Hydrological forecasting: application, uncertainty estimation, data assimilation and decision-making
|Convener: Robert Moore | Co-Conveners: Günter Blöschl , Vadim Kuzmin , Henrik Madsen , Jan Szolgay , Albrecht Weerts|
The session intends building bridges and revealing gaps between practice and science in hydrological forecasting. It will first focus on presenting hydrological methods and models which have already found application in operational local, regional and national hydrological forecasting systems. Contributions are expected both on new flood forecast initiatives and on experience gained with pre-existing systems. Presentations of real-world case studies of system implementations - configured at local, regional and national scales - are encouraged, including trans-boundary issues.
The aim of the session is to bring together researchers in the field of forecasting and modelling, operational practioners, and those able to address specific user requirements and societal issues of hydrological forecasting. Questions related to the nature of hydrological forecasting under normal and flood conditions, together with issues of predictability and its limits are to be covered. Ways of presenting and communicating forecast results can play an important role and of relevance to the session.
A second focus will be on methods for estimating forecast uncertainty- including its reduction through data assimilation and improved model formulation - to aid decision-making in flood warning and water management. Encompassing uncertainty estimation within operational forecasting systems is becoming a more commonplace practice. However, a significant research challenge and central interest of this session is the need to improve the specification of methods to estimate and reduce predictive uncertainty for use in hydrological hazard mitigation and resource management. Providing uncertainty estimates for integrated catchment models involving a chain of forecasting models can prove particularly challenging, and an issue of particular interest.
Data assimilation in real-time can prove an important way of reducing the uncertainty of hydrological forecasts. Methods that help update forecasts in real-time to reduce bias and increase accuracy, and case study demonstrations of their use, are of especial relevance to consider. The models involved with the methods for predictive uncertainty, data assimilation and decision-making may include catchment models, runoff routing models, groundwater models, coupled meteorological-hydrological models as well as combinations of these. Demonstrations of the reduction in predictive uncertainty through improved representation of model process and error are encouraged for presentation.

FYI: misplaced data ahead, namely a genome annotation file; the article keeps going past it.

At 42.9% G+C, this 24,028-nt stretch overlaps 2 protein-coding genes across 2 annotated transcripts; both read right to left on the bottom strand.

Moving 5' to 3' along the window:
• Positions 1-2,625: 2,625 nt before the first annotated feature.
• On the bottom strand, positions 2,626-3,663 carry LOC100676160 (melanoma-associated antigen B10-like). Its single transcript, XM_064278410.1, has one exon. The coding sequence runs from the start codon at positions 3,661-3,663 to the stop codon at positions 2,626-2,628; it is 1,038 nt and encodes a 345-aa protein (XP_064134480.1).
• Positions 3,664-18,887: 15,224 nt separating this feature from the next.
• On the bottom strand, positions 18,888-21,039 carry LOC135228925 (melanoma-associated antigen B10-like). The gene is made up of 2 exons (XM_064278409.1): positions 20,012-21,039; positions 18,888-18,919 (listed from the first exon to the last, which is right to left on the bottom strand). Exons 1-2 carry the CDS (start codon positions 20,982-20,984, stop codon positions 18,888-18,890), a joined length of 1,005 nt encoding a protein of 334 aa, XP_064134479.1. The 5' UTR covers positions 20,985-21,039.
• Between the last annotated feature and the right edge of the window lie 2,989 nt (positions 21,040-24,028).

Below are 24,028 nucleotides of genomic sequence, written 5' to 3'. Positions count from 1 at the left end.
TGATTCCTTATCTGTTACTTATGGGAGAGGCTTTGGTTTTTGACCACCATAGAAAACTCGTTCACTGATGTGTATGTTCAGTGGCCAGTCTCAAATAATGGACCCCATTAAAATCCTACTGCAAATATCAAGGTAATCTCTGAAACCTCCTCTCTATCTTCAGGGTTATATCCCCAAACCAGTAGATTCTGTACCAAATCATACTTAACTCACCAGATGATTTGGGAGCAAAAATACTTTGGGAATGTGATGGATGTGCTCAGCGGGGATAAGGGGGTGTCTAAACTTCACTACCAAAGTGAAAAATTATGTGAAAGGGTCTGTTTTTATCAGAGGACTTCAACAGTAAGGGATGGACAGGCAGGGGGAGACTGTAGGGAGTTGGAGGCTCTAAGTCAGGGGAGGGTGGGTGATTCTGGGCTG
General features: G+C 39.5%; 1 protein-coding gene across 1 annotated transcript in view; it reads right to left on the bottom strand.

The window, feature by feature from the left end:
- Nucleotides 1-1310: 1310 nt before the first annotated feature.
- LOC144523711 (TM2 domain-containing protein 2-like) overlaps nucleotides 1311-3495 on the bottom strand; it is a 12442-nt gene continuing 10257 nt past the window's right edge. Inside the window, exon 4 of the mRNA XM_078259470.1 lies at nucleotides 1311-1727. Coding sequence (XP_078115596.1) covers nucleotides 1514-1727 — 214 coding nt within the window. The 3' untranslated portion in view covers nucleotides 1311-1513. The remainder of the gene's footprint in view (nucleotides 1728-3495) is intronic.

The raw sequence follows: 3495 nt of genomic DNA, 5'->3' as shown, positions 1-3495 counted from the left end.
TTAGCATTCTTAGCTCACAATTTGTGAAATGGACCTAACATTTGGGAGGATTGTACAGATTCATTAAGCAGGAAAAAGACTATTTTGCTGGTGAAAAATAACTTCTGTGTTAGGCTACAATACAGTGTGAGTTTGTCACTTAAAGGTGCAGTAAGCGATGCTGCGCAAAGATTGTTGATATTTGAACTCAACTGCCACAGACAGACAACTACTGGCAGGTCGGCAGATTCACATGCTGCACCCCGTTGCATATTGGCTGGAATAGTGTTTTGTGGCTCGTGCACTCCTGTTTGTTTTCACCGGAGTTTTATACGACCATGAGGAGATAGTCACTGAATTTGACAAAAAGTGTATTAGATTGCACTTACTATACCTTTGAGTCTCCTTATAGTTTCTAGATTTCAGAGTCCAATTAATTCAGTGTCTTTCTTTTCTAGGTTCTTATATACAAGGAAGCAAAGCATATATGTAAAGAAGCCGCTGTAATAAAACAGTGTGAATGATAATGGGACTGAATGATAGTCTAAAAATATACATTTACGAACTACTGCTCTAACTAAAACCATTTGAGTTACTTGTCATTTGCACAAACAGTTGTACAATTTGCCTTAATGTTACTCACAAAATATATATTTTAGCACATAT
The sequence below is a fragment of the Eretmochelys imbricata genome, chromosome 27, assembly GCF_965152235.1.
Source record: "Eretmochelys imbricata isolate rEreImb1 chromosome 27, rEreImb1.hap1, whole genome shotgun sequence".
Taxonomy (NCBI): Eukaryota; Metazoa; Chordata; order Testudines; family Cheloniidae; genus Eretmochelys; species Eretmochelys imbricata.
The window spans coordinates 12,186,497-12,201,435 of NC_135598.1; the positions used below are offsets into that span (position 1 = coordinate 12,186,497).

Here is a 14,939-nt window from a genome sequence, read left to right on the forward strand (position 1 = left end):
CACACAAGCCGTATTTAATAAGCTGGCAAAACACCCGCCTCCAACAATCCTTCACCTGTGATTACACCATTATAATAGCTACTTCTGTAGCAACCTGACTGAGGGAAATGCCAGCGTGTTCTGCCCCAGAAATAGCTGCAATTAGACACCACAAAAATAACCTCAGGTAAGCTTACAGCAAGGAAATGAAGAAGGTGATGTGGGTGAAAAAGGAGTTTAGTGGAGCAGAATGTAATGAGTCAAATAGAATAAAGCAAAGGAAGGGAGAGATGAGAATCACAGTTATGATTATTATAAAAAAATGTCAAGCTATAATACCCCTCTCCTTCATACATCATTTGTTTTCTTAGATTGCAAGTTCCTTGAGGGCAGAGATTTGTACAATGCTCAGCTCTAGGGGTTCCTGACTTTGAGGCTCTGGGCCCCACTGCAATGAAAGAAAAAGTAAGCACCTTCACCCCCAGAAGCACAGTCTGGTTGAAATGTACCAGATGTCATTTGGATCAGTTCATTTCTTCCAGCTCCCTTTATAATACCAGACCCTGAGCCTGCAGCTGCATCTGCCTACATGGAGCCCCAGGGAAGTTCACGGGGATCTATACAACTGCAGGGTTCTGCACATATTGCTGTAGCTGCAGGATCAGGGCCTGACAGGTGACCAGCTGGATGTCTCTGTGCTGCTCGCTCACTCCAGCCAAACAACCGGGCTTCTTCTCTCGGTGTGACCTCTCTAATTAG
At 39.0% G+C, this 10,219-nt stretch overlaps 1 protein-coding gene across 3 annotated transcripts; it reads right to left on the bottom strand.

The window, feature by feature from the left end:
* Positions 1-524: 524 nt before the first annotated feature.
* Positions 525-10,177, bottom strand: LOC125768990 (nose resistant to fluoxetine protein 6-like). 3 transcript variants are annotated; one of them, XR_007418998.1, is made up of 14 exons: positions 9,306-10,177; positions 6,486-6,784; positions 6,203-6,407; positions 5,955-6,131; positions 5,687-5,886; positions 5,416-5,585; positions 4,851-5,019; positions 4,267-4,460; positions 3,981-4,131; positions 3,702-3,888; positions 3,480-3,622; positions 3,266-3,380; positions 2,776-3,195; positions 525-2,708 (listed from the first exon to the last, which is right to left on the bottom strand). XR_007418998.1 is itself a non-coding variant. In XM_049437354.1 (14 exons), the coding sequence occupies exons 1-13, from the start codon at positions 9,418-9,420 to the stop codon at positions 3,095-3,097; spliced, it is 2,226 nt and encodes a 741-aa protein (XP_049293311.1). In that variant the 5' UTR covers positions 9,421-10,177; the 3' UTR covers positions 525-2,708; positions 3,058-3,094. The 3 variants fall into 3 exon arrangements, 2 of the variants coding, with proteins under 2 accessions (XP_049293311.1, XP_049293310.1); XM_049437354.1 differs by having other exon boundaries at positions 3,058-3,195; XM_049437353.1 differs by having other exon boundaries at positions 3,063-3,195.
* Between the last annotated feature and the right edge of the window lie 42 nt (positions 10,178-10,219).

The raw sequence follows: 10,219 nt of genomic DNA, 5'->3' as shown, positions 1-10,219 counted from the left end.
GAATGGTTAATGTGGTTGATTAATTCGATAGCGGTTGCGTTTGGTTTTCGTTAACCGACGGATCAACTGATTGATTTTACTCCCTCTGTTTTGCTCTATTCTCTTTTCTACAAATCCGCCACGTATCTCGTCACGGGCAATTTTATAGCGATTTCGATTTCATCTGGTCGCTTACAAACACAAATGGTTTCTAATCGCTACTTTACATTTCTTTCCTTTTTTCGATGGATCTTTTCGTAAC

Whilst the value of a measure of forecast reliability is recognised by practitioners, realising the full benefit of predictive uncertainty in decision-making schemes is an issue that is actively being investigated in conjunction with researchers. Flood warning can be greatly improved in terms of better probability of detection and reduced false alarm rates. Of interest to the session are new performance measures relevant to probabilistic forecasting and novel ways of communicating uncertainty through time-series and map displays in real-time. On-line reservoir management can also benefit from knowledge of uncertainty through increase of expected economical gain and reduction of expected losses. To raise awareness of the beneficial effects of operationally using predictive uncertainty, the session invites scientists and decision-makers to demonstrate, possibly through case studies, how it can be applied in practice to support decision-making.
Contributions are expected to address the following issues:
(i) Uncertainty propagation in meteorological-hydrological forecasting.
(ii) Measures of performance of probability-based hydrological forecasts
(iii) Assessment of predictive uncertainty for decision-making under uncertainty.
(iv) Improved ways of communicating forecast uncertainty
(v) Methods that allow use of ground-based hydrological data and remotely-sensed data in real-time forecasting, and account for their uncertainty.
(vi) Methods for preparing meteorological predictions as input to real-time hydrological probability forecasts.
(vii) Case studies of the above.